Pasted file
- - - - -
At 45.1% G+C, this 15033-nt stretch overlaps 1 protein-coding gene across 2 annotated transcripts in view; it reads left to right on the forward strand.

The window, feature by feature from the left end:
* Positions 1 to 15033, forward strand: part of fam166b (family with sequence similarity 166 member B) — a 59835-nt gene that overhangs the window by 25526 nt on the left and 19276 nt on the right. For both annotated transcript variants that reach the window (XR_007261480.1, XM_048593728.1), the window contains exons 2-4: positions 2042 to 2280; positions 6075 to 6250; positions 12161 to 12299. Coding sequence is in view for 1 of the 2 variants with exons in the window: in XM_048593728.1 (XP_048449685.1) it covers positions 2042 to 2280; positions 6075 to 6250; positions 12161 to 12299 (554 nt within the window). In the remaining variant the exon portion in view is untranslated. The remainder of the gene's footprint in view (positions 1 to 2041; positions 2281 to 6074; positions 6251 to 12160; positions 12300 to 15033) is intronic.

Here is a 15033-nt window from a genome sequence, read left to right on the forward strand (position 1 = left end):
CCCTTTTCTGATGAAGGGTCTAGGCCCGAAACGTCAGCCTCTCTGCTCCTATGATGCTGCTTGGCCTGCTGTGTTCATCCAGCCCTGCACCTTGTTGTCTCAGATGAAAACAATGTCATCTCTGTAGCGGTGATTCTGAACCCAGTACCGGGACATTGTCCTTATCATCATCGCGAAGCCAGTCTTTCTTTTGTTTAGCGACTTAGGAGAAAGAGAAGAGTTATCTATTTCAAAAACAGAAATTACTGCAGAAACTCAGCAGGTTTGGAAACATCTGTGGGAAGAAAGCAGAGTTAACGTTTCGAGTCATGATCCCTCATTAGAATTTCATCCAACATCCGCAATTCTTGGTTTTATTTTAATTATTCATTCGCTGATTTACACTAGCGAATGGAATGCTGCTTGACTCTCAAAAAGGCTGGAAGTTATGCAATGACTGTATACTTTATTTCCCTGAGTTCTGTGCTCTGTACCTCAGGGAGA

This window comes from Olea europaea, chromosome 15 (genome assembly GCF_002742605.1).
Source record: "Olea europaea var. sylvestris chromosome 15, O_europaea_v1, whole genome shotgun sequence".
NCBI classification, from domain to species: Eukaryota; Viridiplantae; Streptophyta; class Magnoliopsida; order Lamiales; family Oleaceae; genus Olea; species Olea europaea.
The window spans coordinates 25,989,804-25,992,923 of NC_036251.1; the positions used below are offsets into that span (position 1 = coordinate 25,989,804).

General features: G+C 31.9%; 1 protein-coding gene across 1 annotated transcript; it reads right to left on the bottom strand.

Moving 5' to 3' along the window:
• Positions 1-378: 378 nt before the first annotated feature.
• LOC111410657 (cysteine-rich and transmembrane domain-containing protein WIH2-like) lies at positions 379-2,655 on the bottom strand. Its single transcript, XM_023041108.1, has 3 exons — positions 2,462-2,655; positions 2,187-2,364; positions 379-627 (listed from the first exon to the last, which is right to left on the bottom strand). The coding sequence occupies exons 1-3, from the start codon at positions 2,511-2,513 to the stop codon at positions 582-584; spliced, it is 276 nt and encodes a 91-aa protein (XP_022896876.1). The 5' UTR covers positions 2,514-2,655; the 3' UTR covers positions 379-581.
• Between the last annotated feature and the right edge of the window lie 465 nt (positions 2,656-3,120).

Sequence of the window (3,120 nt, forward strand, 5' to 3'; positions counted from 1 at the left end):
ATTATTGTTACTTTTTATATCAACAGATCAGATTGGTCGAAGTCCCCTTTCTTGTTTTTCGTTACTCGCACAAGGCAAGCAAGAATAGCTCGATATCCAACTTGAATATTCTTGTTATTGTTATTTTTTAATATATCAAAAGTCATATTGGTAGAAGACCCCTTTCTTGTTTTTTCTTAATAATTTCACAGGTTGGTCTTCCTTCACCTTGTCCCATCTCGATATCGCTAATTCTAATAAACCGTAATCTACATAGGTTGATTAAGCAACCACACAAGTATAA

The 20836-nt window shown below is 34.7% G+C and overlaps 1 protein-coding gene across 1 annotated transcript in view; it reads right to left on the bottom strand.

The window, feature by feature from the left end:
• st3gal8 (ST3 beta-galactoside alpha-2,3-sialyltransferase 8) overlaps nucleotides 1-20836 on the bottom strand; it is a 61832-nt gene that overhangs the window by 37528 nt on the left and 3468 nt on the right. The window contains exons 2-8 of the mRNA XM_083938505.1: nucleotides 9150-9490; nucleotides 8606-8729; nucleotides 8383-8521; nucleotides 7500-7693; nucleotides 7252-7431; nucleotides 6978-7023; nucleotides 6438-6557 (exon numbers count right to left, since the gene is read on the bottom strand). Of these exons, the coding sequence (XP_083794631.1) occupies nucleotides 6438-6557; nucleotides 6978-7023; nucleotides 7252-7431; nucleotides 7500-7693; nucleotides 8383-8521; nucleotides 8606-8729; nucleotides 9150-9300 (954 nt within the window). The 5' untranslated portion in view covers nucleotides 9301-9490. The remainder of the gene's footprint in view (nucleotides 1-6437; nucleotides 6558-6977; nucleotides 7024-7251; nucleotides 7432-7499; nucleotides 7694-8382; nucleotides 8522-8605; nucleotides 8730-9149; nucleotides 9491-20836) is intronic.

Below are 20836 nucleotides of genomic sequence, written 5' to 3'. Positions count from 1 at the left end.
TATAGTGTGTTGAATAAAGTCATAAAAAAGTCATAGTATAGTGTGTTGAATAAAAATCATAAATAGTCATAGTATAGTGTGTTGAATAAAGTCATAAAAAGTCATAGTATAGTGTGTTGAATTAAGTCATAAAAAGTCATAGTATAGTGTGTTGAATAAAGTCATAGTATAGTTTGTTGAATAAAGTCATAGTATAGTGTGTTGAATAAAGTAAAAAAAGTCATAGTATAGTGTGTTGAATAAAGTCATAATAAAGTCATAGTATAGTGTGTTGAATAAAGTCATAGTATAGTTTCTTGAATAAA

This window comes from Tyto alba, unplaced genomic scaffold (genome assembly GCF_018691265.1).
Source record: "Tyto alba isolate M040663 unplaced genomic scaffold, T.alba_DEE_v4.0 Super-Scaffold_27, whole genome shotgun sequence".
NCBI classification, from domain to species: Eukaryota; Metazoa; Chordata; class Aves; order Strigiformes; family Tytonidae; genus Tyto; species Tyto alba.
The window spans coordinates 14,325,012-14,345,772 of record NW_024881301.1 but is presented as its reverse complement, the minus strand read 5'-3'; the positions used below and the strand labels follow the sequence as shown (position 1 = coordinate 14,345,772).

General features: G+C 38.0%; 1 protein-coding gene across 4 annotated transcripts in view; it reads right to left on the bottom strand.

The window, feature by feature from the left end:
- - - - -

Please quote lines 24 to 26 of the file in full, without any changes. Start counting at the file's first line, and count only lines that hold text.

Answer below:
NCBI classification, from domain to species: Eukaryota; Metazoa; Chordata; class Aves; order Strigiformes; family Tytonidae; genus Tyto; species Tyto alba.
The window spans coordinates 14,325,012-14,345,772 of record NW_024881301.1 but is presented as its reverse complement, the minus strand read 5'-3'; the positions used below and the strand labels follow the sequence as shown (position 1 = coordinate 14,345,772).

General features: G+C 38.0%; 1 protein-coding gene across 4 annotated transcripts in view; it reads right to left on the bottom strand.